Primary care

Long-term blood pressure measurement

What is a long-term blood pressure measurement?

When measuring blood pressure, a distinction is made between the measurement in the doctor's office and the measurement outside the doctor's office, which is usually done as a long-term blood pressure measurement over 24 hours or as a home blood pressure measurement by the patient himself. The advantage of measuring blood pressure outside the doctor's office is the higher number of documented blood pressure values. The measurement of the blood pressure values in the familiar environment under everyday conditions also enables a more representative determination of the correct blood pressure. This fluctuates over the course of the day and depending on many influencing factors: for example, it is higher during excitement or physical exertion than during sleep.

What is the procedure for a long-term blood pressure measurement?

During the measurement, the patient wears a portable measuring system consisting of a small recording device and an upper arm blood pressure cuff connected to it. Over a 24-hour period, the cuff inflates automatically at set intervals - every 15 minutes during the day and every 30 minutes at night. When the cuff inflates, the patient should hold one arm as still as possible at heart level. As the air is slowly released, the measuring device records pulse-synchronous amplitude fluctuations and thus determines the systolic and diastolic blood pressure. The small recording device stores the measured blood pressure values and the heart rate. A blood pressure profile is created from 40 to 60 measurements.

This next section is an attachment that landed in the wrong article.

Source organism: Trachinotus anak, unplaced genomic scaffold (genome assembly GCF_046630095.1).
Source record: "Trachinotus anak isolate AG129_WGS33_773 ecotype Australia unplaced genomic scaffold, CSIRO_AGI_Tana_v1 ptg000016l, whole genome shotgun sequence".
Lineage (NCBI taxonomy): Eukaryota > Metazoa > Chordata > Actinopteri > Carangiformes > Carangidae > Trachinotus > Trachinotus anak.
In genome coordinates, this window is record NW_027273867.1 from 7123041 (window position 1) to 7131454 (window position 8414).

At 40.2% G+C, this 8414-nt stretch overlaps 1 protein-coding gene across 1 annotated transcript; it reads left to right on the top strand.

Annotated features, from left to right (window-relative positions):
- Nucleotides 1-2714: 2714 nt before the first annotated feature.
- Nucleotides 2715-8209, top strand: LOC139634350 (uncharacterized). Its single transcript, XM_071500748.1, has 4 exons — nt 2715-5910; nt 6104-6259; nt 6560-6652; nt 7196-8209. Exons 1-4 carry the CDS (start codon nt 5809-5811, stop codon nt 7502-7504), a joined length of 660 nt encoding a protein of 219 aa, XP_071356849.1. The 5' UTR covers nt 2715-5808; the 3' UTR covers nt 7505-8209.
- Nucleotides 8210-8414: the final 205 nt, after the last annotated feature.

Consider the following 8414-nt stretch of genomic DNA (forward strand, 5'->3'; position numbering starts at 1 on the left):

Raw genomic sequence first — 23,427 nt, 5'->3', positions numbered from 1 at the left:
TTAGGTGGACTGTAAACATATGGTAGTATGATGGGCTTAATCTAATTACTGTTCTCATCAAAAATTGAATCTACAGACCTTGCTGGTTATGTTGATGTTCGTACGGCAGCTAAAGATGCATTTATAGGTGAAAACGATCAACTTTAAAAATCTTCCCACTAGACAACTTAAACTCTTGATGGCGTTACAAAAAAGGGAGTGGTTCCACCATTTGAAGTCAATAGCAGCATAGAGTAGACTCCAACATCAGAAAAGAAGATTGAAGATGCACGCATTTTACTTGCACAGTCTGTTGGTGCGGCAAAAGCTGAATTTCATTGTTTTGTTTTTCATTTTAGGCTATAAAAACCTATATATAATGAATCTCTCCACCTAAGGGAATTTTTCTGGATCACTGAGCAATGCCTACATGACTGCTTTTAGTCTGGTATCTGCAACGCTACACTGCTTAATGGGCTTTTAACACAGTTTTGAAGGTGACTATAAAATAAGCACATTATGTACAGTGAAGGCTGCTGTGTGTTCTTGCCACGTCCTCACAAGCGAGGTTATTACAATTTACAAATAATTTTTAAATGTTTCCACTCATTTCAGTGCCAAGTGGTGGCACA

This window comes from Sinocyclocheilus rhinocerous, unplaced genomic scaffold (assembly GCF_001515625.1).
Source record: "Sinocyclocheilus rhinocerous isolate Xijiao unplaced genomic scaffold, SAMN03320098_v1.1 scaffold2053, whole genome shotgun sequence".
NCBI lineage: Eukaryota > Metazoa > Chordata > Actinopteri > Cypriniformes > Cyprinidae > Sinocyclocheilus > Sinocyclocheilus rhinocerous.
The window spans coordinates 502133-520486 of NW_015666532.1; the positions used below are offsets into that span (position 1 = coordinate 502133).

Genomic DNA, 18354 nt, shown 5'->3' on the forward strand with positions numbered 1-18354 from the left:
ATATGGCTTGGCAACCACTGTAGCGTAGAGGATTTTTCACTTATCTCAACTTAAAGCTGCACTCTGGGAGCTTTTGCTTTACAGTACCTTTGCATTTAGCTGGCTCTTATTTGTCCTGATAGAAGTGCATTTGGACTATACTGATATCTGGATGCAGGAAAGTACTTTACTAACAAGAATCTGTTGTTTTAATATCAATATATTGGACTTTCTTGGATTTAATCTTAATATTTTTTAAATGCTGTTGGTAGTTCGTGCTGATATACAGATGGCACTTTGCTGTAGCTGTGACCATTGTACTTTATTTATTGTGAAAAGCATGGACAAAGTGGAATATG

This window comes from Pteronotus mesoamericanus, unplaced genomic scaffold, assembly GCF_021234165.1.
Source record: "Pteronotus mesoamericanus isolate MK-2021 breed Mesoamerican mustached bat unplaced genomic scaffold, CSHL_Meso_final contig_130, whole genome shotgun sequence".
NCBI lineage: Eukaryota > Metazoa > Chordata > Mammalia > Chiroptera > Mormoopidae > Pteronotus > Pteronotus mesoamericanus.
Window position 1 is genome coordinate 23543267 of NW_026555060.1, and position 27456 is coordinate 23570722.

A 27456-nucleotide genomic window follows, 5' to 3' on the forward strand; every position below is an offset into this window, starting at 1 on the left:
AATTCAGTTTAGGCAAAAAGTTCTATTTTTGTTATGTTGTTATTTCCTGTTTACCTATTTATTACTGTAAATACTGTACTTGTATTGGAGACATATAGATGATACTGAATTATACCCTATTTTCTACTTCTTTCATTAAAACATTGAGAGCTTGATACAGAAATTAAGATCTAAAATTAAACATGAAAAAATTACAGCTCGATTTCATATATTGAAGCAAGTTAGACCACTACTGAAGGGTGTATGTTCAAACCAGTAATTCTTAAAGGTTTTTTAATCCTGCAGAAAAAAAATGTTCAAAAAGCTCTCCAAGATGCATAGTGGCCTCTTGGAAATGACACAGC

What information does a long-term blood pressure measurement provide?

Long-term blood pressure measurement is a simple and risk-free method of obtaining important information about the cardiovascular system. During the examination, two values are measured several times: the upper (systolic) value and the lower (diastolic) value. In addition, the doctor receives information about the mean values during the day and night. The patient keeps a parallel log of his or her activities during a day with a normal daily routine. This makes it easier for the evaluating doctor to attribute changes in blood pressure to certain activities.

The recorded daily blood pressure profile serves on the one hand to diagnose arterial hypertension, on the other hand it is also important for monitoring the progress of a drug therapy. During sleep, blood pressure normally drops by 10 to 20 percent. If there is a suspicion of a disturbed day-night rhythm of the blood pressure, the long-term measurement can also provide important data here.